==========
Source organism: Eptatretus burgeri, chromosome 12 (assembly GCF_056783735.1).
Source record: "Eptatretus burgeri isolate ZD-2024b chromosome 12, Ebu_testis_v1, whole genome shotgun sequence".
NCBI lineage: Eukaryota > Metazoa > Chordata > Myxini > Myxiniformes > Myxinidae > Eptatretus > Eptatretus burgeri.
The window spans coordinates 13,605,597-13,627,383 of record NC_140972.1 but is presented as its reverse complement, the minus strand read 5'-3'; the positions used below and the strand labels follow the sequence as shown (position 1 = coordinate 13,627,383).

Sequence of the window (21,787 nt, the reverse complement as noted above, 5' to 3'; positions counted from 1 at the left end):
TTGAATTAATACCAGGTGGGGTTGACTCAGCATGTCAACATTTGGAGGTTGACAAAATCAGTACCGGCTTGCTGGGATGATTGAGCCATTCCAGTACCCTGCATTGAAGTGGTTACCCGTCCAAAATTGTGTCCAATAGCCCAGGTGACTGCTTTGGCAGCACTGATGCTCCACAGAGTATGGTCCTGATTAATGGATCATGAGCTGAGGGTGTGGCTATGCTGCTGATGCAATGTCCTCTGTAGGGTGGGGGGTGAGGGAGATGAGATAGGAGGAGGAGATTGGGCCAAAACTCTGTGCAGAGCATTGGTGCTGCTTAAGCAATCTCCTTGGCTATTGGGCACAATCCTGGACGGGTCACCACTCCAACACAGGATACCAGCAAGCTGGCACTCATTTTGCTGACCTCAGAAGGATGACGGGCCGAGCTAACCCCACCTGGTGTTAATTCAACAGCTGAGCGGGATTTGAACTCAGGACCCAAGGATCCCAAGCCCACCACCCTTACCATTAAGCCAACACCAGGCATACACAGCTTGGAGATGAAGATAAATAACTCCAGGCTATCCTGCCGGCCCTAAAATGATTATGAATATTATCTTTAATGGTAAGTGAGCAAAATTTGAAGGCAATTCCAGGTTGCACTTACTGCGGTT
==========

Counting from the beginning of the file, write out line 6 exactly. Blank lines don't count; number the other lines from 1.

TTGAATTAATACCAGGTGGGGTTGACTCAGCATGTCAACATTTGGAGGTTGACAAAATCAGTACCGGCTTGCTGGGATGATTGAGCCATTCCAGTACCCTGCATTGAAGTGGTTACCCGTCCAAAATTGTGTCCAATAGCCCAGGTGACTGCTTTGGCAGCACTGATGCTCCACAGAGTATGGTCCTGATTAATGGATCATGAGCTGAGGGTGTGGCTATGCTGCTGATGCAATGTCCTCTGTAGGGTGGGGGGTGAGGGAGATGAGATAGGAGGAGGAGATTGGGCCAAAACTCTGTGCAGAGCATTGGTGCTGCTTAAGCAATCTCCTTGGCTATTGGGCACAATCCTGGACGGGTCACCACTCCAACACAGGATACCAGCAAGCTGGCACTCATTTTGCTGACCTCAGAAGGATGACGGGCCGAGCTAACCCCACCTGGTGTTAATTCAACAGCTGAGCGGGATTTGAACTCAGGACCCAAGGATCCCAAGCCCACCACCCTTACCATTAAGCCAACACCAGGCATACACAGCTTGGAGATGAAGATAAATAACTCCAGGCTATCCTGCCGGCCCTAAAATGATTATGAATATTATCTTTAATGGTAAGTGAGCAAAATTTGAAGGCAATTCCAGGTTGCACTTACTGCGGTT